If you’re overwhelmed by your list of duties, blaring music might help.
It turns out that tunes can make you a more productive worker. To be sure, if you need to really concentrate, you’ll have to go light on the lyrics to get the full mental-boosting power of melodies. You might want to turn to songs between — rather than during — lengthy tasks. However, you can be certain that any music will help you motor along.
You might wonder, though, whether music-powered efficiency is really enough to conquer your ever-growing to-do list. It doesn’t matter what Spotify plays.
Stressed and Overcommitted
How did we get to a place where it seems we can’t even begin to chip away at all the tasks before us? According to research from the Association for Talent Development, several things could fuel our unwillingness to say “no,” even when we’re already in over our heads.
The first reason we automatically say “yes” to new to-dos boils down to the natural human desire to help. In other words, we’re too darn nice. Too often, we agree to solve everyone else’s problems by taking concerns off their plates. The problem is, those concerns quickly become our own. The corresponding stresses do, too.
Other reasons for accepting projects can include fear and confusion. Anyone who’s ever had a demanding advisor or investor knows how tough it can be to push back against a request. How far can we go before seeming recalcitrant? What will the fallout be for declining something presented as an “opportunity”?
Finally, some of us just hate disappointing others. Therefore, we load up on obligations and do our best to fulfill as many of them as possible. Never mind that an estimated 81 percent of us are so stressed that we struggle to feel present from moment to moment. We keep at the grindstone as long as we mentally and physically can.
If you’re an overcommitted leader, try the following hacks to gain control over your to-do list.
1. Make your inbox wait its turn.
Do you immediately open email upon awakening? You’re allowing your inbox to control your schedule. Rather than give everyone else first dibs on your precious time, organize your task list. Do it before seeing what others expect (or hope) you’ll accomplish. That way, you can prioritize your most important agenda items so they don’t get lost in the shuffle.
For Kerry Goyette, president of corporate consulting firm Aperio Consulting Group, this type of time budgeting is imperative. “Prioritizing is one of the most energy-intensive tasks the brain undertakes,” Goyette explains, “so it’s vital to establish a habit of listing strategic priorities at the start of the workday before distractions fill up the schedule.” Be sure to share this hint with your team members, too. Your whole organization will see a spike in production.
2. Tackle top priorities at peak performance times.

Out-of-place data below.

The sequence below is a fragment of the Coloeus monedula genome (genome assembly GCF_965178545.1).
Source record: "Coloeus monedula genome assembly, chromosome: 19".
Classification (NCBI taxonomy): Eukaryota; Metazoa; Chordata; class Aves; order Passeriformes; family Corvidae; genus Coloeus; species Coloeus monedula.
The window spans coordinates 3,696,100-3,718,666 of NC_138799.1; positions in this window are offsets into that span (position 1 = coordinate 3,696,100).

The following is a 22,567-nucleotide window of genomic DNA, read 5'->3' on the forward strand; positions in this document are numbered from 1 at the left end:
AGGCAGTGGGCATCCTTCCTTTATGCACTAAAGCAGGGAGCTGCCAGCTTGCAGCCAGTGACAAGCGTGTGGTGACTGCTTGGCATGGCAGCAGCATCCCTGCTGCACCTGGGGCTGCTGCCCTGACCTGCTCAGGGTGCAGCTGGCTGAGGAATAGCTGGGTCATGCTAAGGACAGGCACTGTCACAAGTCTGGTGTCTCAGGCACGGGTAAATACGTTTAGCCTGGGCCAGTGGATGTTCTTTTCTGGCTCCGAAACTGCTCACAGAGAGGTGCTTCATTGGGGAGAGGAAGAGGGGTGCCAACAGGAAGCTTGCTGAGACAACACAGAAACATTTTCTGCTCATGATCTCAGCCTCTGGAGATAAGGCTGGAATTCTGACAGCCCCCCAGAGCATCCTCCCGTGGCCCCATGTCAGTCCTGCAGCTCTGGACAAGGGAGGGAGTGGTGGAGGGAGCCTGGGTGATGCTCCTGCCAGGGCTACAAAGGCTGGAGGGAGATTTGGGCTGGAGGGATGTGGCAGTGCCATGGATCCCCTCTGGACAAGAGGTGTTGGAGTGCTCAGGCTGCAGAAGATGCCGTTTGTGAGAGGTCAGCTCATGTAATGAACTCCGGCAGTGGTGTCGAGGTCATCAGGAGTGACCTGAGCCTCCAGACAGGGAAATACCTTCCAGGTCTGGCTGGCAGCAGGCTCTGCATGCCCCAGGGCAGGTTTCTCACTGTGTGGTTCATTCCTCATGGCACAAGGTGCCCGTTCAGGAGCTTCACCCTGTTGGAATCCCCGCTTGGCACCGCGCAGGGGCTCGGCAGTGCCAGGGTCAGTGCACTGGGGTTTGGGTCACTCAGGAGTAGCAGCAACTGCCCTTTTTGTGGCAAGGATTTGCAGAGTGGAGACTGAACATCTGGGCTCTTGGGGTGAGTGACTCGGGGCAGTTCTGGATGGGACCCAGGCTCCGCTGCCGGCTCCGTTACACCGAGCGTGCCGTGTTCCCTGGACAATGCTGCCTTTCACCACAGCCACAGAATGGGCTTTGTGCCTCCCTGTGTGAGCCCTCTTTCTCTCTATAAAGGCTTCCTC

Merge your calendar with your to-do list. This can help you rearrange your most critical tasks around your high-performance times. Not sure when you work best? Monitor your energy levels for a week, indicating when you feel most “in the zone.” Those time periods are perfect for doing highly essential work. Whether you’re a morning person or a night owl, you get to control when you handle big assignments.
Not only does reorganizing duties around your peak hours help you prioritize your commitments, but it also gives you tremendous freedom. You’ll feel less guilty about heading to the gym at noon if you know you’ve scheduled an important responsibility later in the day. With your endorphins surging, you’ll actually do a better job.
3. Eat the elephant in tiny bites.
Meetings, phone calls, and conferences are part and parcel of business life. Don’t get frustrated because they keep interrupting your productivity. Instead, work on your to-do list in increments between other commitments. The simplest way is to cut up a large responsibility into a series of little ones. You can complete those smaller, less time-consuming tasks between face-to-face discussions.
Although you might rather just sit down and finish an entire project all at once, you don’t always have that luxury. “Presentation prep” can instead be broken up: draw up charts, send to colleagues for review, and draft an agenda. Taking on a large job a bit at a time ensures you complete the assignment by its deadline. It also eliminates the pressure of finding time to do everything in one fell swoop. Best of all, you’ll be less stressed, thanks to a sense of continuous progress.
No doubt, conquering any to-do list can be a challenge. Try different strategies to find the ideal approach for your personality and habits. Then, turn on Pandora and work your way to enviable effectiveness.